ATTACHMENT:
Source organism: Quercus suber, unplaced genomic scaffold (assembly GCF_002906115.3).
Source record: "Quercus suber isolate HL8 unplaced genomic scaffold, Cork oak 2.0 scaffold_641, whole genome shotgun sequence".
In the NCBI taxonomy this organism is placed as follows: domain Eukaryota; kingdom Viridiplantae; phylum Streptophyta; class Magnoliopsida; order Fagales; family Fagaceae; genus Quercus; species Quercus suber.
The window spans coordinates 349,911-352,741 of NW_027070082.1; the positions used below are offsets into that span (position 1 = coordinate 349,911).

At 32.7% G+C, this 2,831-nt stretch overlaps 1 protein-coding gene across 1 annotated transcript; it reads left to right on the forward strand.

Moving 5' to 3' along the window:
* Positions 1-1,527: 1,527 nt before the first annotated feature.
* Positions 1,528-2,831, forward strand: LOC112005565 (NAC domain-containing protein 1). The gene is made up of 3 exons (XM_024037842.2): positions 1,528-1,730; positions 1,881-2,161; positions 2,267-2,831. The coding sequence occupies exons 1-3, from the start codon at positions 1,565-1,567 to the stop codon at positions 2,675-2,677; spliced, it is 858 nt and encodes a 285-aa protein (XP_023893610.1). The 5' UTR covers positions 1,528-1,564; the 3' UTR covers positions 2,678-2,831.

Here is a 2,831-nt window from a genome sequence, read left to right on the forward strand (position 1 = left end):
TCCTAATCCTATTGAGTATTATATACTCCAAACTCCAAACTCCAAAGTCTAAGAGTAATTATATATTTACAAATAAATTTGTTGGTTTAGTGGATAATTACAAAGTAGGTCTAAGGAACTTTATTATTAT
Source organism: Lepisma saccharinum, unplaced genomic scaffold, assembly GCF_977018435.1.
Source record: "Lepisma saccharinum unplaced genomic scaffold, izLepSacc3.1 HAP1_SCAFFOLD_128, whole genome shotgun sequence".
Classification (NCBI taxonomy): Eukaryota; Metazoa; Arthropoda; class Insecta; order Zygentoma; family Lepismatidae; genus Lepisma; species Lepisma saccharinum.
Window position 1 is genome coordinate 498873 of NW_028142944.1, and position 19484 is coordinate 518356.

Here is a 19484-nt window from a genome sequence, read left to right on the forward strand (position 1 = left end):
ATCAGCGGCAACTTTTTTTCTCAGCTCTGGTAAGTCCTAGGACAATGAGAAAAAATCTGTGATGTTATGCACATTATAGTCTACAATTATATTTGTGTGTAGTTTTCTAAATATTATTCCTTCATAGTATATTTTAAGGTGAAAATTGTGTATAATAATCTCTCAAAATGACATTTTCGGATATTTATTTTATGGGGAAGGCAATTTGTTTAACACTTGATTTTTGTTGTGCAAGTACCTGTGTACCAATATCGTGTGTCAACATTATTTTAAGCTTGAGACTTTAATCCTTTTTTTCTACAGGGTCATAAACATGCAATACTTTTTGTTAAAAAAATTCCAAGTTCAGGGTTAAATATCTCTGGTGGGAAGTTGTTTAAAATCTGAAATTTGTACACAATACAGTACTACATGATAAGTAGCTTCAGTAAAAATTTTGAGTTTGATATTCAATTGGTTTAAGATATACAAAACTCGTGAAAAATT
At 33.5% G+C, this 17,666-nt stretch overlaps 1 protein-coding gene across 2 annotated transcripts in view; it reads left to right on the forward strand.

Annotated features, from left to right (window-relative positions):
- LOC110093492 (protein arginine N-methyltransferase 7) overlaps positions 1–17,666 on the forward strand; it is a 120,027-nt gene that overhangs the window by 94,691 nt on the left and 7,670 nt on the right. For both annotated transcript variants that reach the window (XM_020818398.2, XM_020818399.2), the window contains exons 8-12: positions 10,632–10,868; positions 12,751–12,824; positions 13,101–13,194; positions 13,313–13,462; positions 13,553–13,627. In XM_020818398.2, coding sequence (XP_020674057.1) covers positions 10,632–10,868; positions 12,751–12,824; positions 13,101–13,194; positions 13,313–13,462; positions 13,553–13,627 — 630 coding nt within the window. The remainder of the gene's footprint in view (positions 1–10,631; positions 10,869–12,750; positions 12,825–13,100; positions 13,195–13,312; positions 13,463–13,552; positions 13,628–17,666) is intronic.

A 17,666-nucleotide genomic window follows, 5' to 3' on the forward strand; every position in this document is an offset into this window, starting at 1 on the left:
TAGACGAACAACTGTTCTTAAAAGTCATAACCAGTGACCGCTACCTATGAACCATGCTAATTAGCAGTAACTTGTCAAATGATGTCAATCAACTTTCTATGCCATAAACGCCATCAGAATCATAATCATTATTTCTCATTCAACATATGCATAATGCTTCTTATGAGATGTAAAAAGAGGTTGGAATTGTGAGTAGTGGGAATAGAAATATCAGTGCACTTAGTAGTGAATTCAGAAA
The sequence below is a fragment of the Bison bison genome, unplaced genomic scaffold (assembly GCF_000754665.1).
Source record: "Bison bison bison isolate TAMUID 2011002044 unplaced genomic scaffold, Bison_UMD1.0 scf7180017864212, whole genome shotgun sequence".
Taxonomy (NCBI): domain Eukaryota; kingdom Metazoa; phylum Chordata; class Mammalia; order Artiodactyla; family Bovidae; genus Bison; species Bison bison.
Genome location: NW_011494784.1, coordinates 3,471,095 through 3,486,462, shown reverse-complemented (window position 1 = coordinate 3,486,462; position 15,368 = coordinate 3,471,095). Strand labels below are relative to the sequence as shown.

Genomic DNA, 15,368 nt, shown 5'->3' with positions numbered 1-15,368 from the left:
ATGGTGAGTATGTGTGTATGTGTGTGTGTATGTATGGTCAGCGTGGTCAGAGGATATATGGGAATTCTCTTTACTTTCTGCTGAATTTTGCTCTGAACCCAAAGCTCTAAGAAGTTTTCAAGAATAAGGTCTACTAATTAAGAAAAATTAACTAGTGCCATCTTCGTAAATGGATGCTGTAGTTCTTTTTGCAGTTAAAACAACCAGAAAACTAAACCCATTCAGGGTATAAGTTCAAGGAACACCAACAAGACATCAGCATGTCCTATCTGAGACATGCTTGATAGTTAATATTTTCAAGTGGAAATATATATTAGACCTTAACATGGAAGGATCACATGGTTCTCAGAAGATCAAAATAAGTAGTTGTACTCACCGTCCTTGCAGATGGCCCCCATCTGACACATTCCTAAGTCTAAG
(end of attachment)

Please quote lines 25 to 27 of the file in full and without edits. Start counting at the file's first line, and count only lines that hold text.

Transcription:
Genome location: NW_011494784.1, coordinates 3,471,095 through 3,486,462, shown reverse-complemented (window position 1 = coordinate 3,486,462; position 15,368 = coordinate 3,471,095). Strand labels below are relative to the sequence as shown.

Genomic DNA, 15,368 nt, shown 5'->3' with positions numbered 1-15,368 from the left:
ATGGTGAGTATGTGTGTATGTGTGTGTGTATGTATGGTCAGCGTGGTCAGAGGATATATGGGAATTCTCTTTACTTTCTGCTGAATTTTGCTCTGAACCCAAAGCTCTAAGAAGTTTTCAAGAATAAGGTCTACTAATTAAGAAAAATTAACTAGTGCCATCTTCGTAAATGGATGCTGTAGTTCTTTTTGCAGTTAAAACAACCAGAAAACTAAACCCATTCAGGGTATAAGTTCAAGGAACACCAACAAGACATCAGCATGTCCTATCTGAGACATGCTTGATAGTTAATATTTTCAAGTGGAAATATATATTAGACCTTAACATGGAAGGATCACATGGTTCTCAGAAGATCAAAATAAGTAGTTGTACTCACCGTCCTTGCAGATGGCCCCCATCTGACACATTCCTAAGTCTAAG